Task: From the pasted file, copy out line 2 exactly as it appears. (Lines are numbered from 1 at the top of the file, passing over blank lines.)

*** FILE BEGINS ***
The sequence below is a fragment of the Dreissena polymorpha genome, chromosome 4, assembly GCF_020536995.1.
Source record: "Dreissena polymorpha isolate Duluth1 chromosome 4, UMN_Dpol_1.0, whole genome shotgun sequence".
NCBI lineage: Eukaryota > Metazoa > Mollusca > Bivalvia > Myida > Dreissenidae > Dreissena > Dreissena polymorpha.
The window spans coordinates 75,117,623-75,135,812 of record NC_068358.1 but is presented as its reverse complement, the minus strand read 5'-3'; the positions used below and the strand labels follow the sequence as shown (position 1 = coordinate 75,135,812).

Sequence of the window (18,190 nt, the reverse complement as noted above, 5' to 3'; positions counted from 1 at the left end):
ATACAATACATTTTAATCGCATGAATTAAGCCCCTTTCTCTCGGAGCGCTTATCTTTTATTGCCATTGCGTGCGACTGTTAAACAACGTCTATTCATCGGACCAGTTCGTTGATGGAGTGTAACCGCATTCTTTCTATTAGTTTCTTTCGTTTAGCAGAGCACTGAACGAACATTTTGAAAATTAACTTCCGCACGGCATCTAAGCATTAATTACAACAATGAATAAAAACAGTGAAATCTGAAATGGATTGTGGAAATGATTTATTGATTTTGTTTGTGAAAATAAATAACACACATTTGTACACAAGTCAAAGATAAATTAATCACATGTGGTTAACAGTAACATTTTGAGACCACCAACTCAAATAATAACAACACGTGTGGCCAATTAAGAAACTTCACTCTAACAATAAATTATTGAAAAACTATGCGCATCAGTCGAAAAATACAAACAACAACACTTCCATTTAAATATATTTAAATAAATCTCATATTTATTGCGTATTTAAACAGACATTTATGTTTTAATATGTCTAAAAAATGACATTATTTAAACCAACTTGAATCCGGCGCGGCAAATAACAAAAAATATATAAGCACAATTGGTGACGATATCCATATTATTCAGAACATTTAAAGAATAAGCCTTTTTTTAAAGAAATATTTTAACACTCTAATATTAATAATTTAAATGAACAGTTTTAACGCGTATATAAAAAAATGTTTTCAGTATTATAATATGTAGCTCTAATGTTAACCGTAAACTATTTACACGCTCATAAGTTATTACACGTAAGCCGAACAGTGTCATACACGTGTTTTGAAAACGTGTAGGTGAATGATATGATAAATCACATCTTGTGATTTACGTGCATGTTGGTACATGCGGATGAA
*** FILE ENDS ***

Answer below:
Source record: "Dreissena polymorpha isolate Duluth1 chromosome 4, UMN_Dpol_1.0, whole genome shotgun sequence".